Presented at the 4th Annual Sooner Communicatiosn Conference, Oklahoma University, Norman, April 3, 1993. 31 pages.
NOTE: At the time of publication, the author Douglas Swanson was not yet affiliated with Cal Poly.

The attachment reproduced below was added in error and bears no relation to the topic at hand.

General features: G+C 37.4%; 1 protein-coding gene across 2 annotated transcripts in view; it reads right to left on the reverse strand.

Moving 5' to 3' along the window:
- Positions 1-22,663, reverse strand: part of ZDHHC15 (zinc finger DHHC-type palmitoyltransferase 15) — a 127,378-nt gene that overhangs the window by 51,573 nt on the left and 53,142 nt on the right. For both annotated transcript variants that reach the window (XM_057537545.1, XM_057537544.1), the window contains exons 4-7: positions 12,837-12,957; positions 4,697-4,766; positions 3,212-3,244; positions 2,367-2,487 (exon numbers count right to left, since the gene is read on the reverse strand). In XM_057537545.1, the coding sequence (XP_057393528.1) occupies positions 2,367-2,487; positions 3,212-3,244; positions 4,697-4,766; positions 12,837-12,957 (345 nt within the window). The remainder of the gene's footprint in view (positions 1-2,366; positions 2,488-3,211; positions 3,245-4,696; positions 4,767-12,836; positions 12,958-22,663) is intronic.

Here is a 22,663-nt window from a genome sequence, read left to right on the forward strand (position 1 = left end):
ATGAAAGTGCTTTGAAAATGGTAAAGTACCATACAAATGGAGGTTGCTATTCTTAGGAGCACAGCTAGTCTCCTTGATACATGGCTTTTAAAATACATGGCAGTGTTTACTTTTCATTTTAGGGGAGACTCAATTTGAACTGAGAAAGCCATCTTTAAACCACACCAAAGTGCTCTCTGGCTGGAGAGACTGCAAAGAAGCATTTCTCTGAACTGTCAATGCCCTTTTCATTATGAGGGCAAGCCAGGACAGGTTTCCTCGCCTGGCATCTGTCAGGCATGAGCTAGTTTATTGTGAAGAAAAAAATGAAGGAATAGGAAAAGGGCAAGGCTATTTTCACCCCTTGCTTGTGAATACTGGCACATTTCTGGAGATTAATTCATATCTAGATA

To address a need for increased discussion of the dangers of Acquired Immune Deficiency Syndrome (AIDS) and an increased educative effort to prevent people from acquiring HIV infection, a study investigated one element of an AIDS campaign of the past: the "America Responds to AIDS" television and radio public service announcements (PSAs). Taking into account the political climate in which the PSAs were produced, 22 English-language television PSAs and 22 English-language radio PSAs were examined using traditional rhetorical analysis (characterizations, verbiage, tone, etc.) and a textualist approach (establishment of enabled and disabled powers, individuals, and phenomena as identified through the discourse). Analysis showed that "America Responds to AIDS" PSAs produced between 1987 and 1992 supported conservative philosophies by stereotyping male carriers and female victims, using inexplicit terminology, employing fear appeals, blocking access to helpful information with a government gatekeeper, and empowering AIDS as a social rather than a medical problem. The PSAs supported traditional family and social relationships, denied homosexuals and other disenfranchised groups a voice in the fight against the disease, and failed to address specific behavioral changes which are needed if the spread of HIV infection and AIDS are to be controlled. Findings suggest that if the government hopes to educate people about the issues surrounding AIDS and its consequences to society, it needs to examine past mistakes and see that they are not repeated. (Includes one table of data; contains 50 references.) (NKA)